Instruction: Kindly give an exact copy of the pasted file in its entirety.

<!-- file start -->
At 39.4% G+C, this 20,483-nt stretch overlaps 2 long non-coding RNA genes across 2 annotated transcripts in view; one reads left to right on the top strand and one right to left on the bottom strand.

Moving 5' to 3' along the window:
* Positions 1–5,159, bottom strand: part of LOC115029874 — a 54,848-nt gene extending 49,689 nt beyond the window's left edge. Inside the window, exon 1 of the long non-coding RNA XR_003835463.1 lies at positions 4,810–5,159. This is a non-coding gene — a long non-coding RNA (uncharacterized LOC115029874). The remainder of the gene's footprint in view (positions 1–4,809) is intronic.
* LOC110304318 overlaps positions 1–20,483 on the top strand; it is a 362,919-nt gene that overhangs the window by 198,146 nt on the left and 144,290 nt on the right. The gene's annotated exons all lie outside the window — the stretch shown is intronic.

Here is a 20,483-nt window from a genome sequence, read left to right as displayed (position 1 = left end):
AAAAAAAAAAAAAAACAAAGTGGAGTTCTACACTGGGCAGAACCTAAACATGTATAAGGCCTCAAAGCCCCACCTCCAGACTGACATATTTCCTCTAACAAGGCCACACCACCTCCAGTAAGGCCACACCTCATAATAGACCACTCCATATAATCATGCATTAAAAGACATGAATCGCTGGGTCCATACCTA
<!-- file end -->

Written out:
At 39.4% G+C, this 20,483-nt stretch overlaps 2 long non-coding RNA genes across 2 annotated transcripts in view; one reads left to right on the top strand and one right to left on the bottom strand.

Moving 5' to 3' along the window:
* Positions 1–5,159, bottom strand: part of LOC115029874 — a 54,848-nt gene extending 49,689 nt beyond the window's left edge. Inside the window, exon 1 of the long non-coding RNA XR_003835463.1 lies at positions 4,810–5,159. This is a non-coding gene — a long non-coding RNA (uncharacterized LOC115029874). The remainder of the gene's footprint in view (positions 1–4,809) is intronic.
* LOC110304318 overlaps positions 1–20,483 on the top strand; it is a 362,919-nt gene that overhangs the window by 198,146 nt on the left and 144,290 nt on the right. The gene's annotated exons all lie outside the window — the stretch shown is intronic.

Here is a 20,483-nt window from a genome sequence, read left to right as displayed (position 1 = left end):
AAAAAAAAAAAAAAACAAAGTGGAGTTCTACACTGGGCAGAACCTAAACATGTATAAGGCCTCAAAGCCCCACCTCCAGACTGACATATTTCCTCTAACAAGGCCACACCACCTCCAGTAAGGCCACACCTCATAATAGACCACTCCATATAATCATGCATTAAAAGACATGAATCGCTGGGTCCATACCTA